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Music Review

Hamelin trio adds its own flair to pieces full of history

Classical music personified would be a pack rat, forever accumulating history — compositional history, stylistic history, performance history. To the art form’s discontents, that hoard is a burden; to its proponents, though, it is a ready supply. Friday’s Celebrity Series concert by pianist Marc-André Hamelin, violinist Anthony Marwood, and clarinetist Alexander Fiterstein (the last of a Hamelin-curated three-concert series this season) capitalized on that abundance, rummaging around the repertoire to come up with just the right accessories for a bit of history.

Half the program — Claude Debussy’s “Première rhapsodie” and Violin Sonata in G, and Béla Bartók’s “Contrasts” — also featured on a 1941 Celebrity Series concert with Benny Goodman, Joseph Szigeti, and Bartók himself at the piano. Friday’s concert matched those works with complements and critiques. Even the most distant cousin — the opener, Franz Schubert’s D. 895 Rondo for violin and piano — became dazzling stage-setting: a flourish of dotted-rhythm gravitas giving way to propulsive dancing foreshadowing Bartók’s folk-derived actuations.


The Schubert’s big, bravura performance — old-school sound and sizzle — was followed by the watercolor haze of Debussy’s “Première rhapsodie,” with Hamelin and Fiterstein (a late substitution for an injured Martin Fröst) slipping in and out of a luminous fog of glassy clarinet and rippling piano. The score showcased Fiterstein’s tonal control — coolly smooth and polished in all registers — and Hamelin’s saturated touch — from hushed clusters to hammered accents, one always feels that Hamelin is drawing the maximum amount of color from the instrument.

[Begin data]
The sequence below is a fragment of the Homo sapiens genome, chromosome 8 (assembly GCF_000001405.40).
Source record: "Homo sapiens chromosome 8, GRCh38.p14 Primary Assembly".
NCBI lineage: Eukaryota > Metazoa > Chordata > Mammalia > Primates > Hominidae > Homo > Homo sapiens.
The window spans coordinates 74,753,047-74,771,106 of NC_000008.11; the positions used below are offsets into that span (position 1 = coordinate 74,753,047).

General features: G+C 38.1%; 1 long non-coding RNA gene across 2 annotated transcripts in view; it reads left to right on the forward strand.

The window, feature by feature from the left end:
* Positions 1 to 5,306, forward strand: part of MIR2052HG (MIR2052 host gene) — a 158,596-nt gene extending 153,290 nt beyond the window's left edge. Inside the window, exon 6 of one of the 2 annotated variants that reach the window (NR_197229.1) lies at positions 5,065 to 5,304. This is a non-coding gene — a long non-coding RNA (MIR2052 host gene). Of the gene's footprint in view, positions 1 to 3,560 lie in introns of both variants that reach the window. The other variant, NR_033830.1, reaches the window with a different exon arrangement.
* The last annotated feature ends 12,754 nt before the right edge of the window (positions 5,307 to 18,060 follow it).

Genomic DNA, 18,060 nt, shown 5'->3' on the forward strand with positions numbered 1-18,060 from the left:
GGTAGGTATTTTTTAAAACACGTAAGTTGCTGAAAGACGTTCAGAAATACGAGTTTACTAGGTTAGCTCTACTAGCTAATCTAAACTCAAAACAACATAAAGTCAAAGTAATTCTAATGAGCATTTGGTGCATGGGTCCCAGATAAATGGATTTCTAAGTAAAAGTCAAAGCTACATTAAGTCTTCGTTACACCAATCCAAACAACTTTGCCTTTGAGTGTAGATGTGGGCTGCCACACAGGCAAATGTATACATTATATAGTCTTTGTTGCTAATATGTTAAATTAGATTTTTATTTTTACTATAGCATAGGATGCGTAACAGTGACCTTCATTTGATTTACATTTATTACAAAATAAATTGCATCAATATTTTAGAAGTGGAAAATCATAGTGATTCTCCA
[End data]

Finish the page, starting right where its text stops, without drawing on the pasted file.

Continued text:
Like the Schubert, Igor Stravinsky’s “L’Histoire du soldat” suite anticipated the Bartók, though in a more precociously smart-alecky manner: all self-consciously stylized rusticity. (One could compare the story of physicist Enrico Fermi, ensconced at Los Alamos during World War II, bringing his full analytical prowess to bear on mastering square dancing.) The trio’s performance was nonstop aplomb, such that the piece’s duel-with-the-devil plot was, in the end, a bit one-sided.


Fiterstein’s second-half turn was more showy — Francis Poulenc’s 1962 Clarinet Sonata (premiered, after Poulenc’s death, by Goodman, another congruence pulled from the historical stream) — though his cultivation of the instrument’s capacity for understated eloquence remained paramount. Marwood’s refinement and detail suffused Debussy’s late, classicized Violin Sonata, which, like the “Rhapsodie,” dramatically punctuates mostly ruminative music, turning over and considering aphoristic bits of lyricism.

All roads led to the deft, feisty marvels of Bartók’s “Contrasts.” The trio gave the first two movements a luxurious restraint, the “Verbunkos” (“Recruiting dance”) assiduously casual, “Pihenö” (“Relaxation”) exactingly languid. Not so the finale, “Sebes” (“Fast dance”), which was very fast indeed, an unabashed excess of virtuosic energy. The best performers keep plenty of technique around; after all, you never know when you might need it.

Matthew Guerrieri can be reached at matthewguerrieri@